ISSUE 2 - 2019 (1)
The Haunting of The Headless Woman
Catherine Grant, Professor of Digital Media and Screen Studies Birkbeck, University of London – 05:12
The character of Verónica, played by María Onetto in Lucrecia Martel’s film La mujer sin cabeza (2008, Argentina/France/Italy/Spain, known in Spain as La mujer rubia), is an iconic, if somewhat opaque protagonist. She can’t help but recall, for a cinephile viewer at least, a number of other striking, and often doomed, cinematic blondes who travel in cars. But Vero has an even more uncannily similar cinematic sister, her queer kin par excellence: Mary Henry, protagonist of Herk Harvey’s 1962 cult independent horror film Carnival of Souls. This essay focuses on this conscious but profound act of intertextuality by exploring in detail the plane of meanings potentially lent to La mujer sin cabeza by its careful and highly subtle practices of allusion to the 1962 film, ones not solely based on similarity but also on divergence and variation.
Alfonso Villanueva García, Máster Universitario en Cine y Televisión, Universidad Carlos III de Madrid, Loreto García Saiz, Máster en Investigación Aplicada a los Medios de Comunicación, Universidad Carlos III de Madrid – 07:08
This videoessay is the result of an exercise for the Master’s Degree in Film and Television (UC3M), through which the authors have been able to establish an audiovisual correspondence, an approach to concepts such as family or death. Through this dialogue the authors understand the difference between communication and correspondence, open a space for conversation outside the acceleration and the most contemporary immediacy, experiment with the other through the medium and reflect on the medium through the other.
The National Auteur “Goes World”: Claudia Llosa and the Critical Responses to Aloft/No llores,vuela
Jeffrey Middents, American University – 10:31
Set in upper British Columbia and Nunavut, Claudia Llosa’s Aloft (2014) follows two connected moments within a family’s storyline. In this videoessay two strains of criticism are considered – the English vs. the Spanish – against one another as both explore Claudia Llosa as a Peruvian, as an auteur and as both those concepts at once.
New Ways of Communicating Science: The Audiovisual Scientific Essay Experience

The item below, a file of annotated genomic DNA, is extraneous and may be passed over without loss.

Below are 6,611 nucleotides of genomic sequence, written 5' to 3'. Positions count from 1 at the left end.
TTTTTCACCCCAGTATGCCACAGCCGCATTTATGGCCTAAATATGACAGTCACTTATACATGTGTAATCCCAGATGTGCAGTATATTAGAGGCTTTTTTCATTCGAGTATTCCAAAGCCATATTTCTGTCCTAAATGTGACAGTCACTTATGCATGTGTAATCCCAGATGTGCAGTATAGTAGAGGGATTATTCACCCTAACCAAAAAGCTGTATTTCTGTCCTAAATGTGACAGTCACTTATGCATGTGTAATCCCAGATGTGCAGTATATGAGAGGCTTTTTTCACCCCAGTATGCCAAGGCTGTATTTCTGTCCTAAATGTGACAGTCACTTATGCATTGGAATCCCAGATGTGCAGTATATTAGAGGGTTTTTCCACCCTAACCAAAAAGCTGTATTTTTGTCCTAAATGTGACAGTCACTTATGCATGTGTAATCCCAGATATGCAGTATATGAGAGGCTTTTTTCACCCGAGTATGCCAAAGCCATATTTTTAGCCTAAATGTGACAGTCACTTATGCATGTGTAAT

Benedito Diélcio Moreira, Pedro Pinto de Oliveira, Professors and Associate Researchers in the Post-Graduate Program in Contemporary Culture Studies at the Federal University of Mato Grosso, Brazil – 15:01
Every kind of images, from selfies to artistic ones, from those made for film to those made for journalism, as well as those technically constituted by algorithms, circulate in abundance in the digital universe. This essay argues that audiovisual scientific communication is self-sufficient, and an important part of the scientific work, broadening the dialogue with peers and bringing the population closer to science and the scientists, especially because scientific audiovisual practices can and should take up a decisive role in schools and the democratization of scientific knowledge.
The Cinematic Tool of 3D: the Case of Gravity (Alfonso Cuarón, 2014)
Nicole Konforti, B.S. Computer Science (Columbia University), Nazli Yurdakul, B.A. Computer Science (Columbia University) – 06:20
This is a piece about the film Gravity (Alfonso Cuarón, 2013) and its place as one of, if not the most successful and groundbreaking use of 3D in cinema. The work follows a chronological approach, starting with the history of 3D and its usage throughout the years. After explaining the economic issues faced by the industry and how they contributed to the rise of the number of 3D movies produced, the focus turns to Gravity to analyze the differences between this film and the typical 3D movies produced in the 2000s.